Adam West and your Batman

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R.I.P. Adam West


The death of Adam West immediately resurrected the old argument: Who's your favorite Batman? 

It's ironic that Roger Moore passed away so close to the same time: His death, of course, caused a chorus of favorite James Bond arguments. They both held similar positions in their perspective portrayals: They were the lighter, more colorful ones who weren't afraid to poke a little fun at their genres.


That being the case--especially with West--the argument becomes apples and oranges. What, I can't have both? A big navel orange, followed by a nice Red Delicious? Comparing Adam West to, say, Christian Bale is like comparing ... hm. Oh, I know: Like comparing "Battlestar Galactica" to "Battlestar Galactica". Love or hate the reboot, it just wasn't the same show as the original.


I've probably just started arguments that would rival fights among British football fans, but there you go.


"Some days you just can't get rid of a bomb." -- Batman


Look at the above quote, and picture Michael Keaton's Batman saying that. Look at the photo, and imagine Christian Bale's Batman cavorting with a purple Batgirl or a bright red and yellow Robin. Ain't gonna happen. For that matter, imagine Ben Affleck making fun of his Batman on an episode of Family Guy. (Clooney would probably do it.)


My point is, you can like them both, or all, even Val Kilmer if you want. If you're a sports fan, the analogy is that you can like both the Cubs and the Bears: They're both in the same city, but they're two different animals.


So embrace and remember the fun that was Adam West. We should all be so lucky as to bring that much joy to such a wide audience.


Lady Sekhmetnakt Added Jun 11, 2017 - 10:56am
Christian Bale is my favorite Batman but all the four who are most noted for the role including West were great in the role. As a person of 29 years I am most familiar with Adam West’s work on Family Guy where he was truly funny. Him and a very few like West (such as the late Christopher Lee) worked into their 80's+ and never quit working till their deaths. A true dedication to one's art if there ever was. 
John Minehan Added Jun 11, 2017 - 11:29am
West did some interesting non-Batman work as well. 
He did an episode of The Outer Limits called "The Invisible Enemy" (S;2, E:7).
It was in the weaker second season of that show, when the handwriting was on the wall for that expensive show (whose creator had left) was on the wall, but the episode generated a far amount of suspense, in no small part due to West making the commander of a Mars probe, whose crew keep disappearing believable.  
The way he played it clearly owed something to Charlton Heston's style, but in "do it quick and fast" genre TV, it was a solid, professional acting choice. 
Michael B. Added Jun 11, 2017 - 12:04pm
Adam West was in a class by himself as the Batman chracter. I wasn't as fond of the TV show as some of my scampy little buddies were, but still liked it. I have the 1966 movie on DVD, and watch it every few years or so just for a chuckle. At a job I had, one of the quality managers, while not really looking like Adam West, had very similar mannerisms as Adam West/Bruce Wayne, including an annoying habit of repeating things, such as:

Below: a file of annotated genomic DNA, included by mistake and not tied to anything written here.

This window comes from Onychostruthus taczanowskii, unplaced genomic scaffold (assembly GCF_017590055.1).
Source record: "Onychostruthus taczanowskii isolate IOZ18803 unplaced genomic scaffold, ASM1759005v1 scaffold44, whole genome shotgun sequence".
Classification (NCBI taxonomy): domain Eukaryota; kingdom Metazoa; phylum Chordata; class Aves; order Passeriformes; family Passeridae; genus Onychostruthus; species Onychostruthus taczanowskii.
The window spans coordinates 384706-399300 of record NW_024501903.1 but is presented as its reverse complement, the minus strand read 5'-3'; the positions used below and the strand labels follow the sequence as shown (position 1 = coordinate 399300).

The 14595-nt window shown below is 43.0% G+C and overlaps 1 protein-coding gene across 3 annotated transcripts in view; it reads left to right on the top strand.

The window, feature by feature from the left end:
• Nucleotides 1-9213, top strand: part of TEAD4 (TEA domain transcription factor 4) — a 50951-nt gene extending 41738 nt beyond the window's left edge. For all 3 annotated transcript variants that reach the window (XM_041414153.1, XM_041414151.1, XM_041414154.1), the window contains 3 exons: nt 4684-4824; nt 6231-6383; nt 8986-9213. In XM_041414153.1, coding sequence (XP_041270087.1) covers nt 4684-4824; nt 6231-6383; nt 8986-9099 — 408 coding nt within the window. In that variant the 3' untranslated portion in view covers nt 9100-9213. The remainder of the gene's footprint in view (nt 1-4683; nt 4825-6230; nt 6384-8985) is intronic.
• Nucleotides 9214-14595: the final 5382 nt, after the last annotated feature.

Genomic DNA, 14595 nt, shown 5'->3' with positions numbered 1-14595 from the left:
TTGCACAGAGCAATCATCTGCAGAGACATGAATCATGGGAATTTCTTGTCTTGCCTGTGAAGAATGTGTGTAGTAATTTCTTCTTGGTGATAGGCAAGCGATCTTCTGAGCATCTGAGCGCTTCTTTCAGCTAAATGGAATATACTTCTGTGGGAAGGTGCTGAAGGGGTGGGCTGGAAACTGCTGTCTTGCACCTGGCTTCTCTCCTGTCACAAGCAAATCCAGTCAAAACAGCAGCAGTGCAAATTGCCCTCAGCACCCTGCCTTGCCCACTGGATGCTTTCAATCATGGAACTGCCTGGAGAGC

Me: "You can't have the flow meter calibrated by itself; there also must be a couple of feet of pipe on the inlet and outlet side for it to be properly calibrated."
Him: "You...can't have...the flow meter also must be...a couple of feet...of pipe...on the INLET and OUTLET SIDE....FOR IT TO BE PROPERLY CALIBRATED!"
Sometimes I half-expected him to say, "To the Batmobile, Robin."
Regarding the movies, I still remember the controversy surrounding the choice of Michael Keaton to play Batman in the 1989 movie, but I thought he did a good job. Talk about hype! That movie was probably the most hyped-up in movie history as far as I'm concerned. It went on for months before finally showing. I also thought Christian Bale was very good in the role. The Dark Knight was an awesome movie for sure.
I also finally watched a porn parody of the original series, and thought it was at least as funny as the movie; Catwoman finally got what was "coming" to her, lol.
Michael B. Added Jun 11, 2017 - 12:27pm
Here's a rocking version of the Batman theme from The Jam:
Dino Manalis Added Jun 11, 2017 - 1:51pm
Batman and Robin, a dynamic duo!
Jeffrey Kelly Added Jun 11, 2017 - 2:46pm
I used to watch the 60's Batman series when I was a kid.  It always brings back fond memories.
RIP, Adam West.  
Mark Hunter Added Jun 11, 2017 - 5:21pm
Jenifer, if the time ever comes that I write full time, I hope I'll be doing it right up to the last possible moment, like West and Lee did. Clearly, they loved what they were doing.
Mark Hunter Added Jun 11, 2017 - 5:23pm
John, I've been reading up on some of his non-Batman work. So sad that we don't appreciate them for more than one role until they're gone.
Mark Hunter Added Jun 11, 2017 - 5:32pm
I remember that Micheal Keaton hype, Michael; its the reason why I no longer criticize casting decisions until I see the results on screen.
i can do a pretty good Captain Kirk--maybe I should try my hand at Batman? My wife is younger than me and never saw the series, so I tracked down the movie ... the good new is that she liked and appreciated it, so we can stay married.  Still, there's no Batman actor I really disliked, although I haven't seen the porn version (yet).
Love the Batman theme! I know what my ear worm will be this week.
Mark Hunter Added Jun 11, 2017 - 5:34pm
They were dynamic, Dino! We need a new Robin in the movies.
Jeffry, the series was in early reruns just as I got old enough to enjoy it. I didn't appreciate the winks then, but it was great fun.
John Minehan Added Jun 11, 2017 - 5:51pm
The thing about Keaton was that he was very good as Bruce Wayne, where Wayne, at the time, was being portrayed in the comics as a flawed man, obsessed with his parents' murder.  In effect, that made Keaton's appearances in the Bat-suit, a special effect, in what otherwise was the story of Bruce Wayne's redemption form his childhood trauma.
The Batman TV series was played for laughs . . . but the Batman comic (between 1964 and the winter of '66 when the Batman series became a hit) had been effectively transformed by writer John Broome and editor Julius Schwartz into, well, the on-going adventures of a sort of a Nelson Rockefeller-type uber-competent philanthropist, who chased super-villains, in his spare time, instead of being Governor of New York.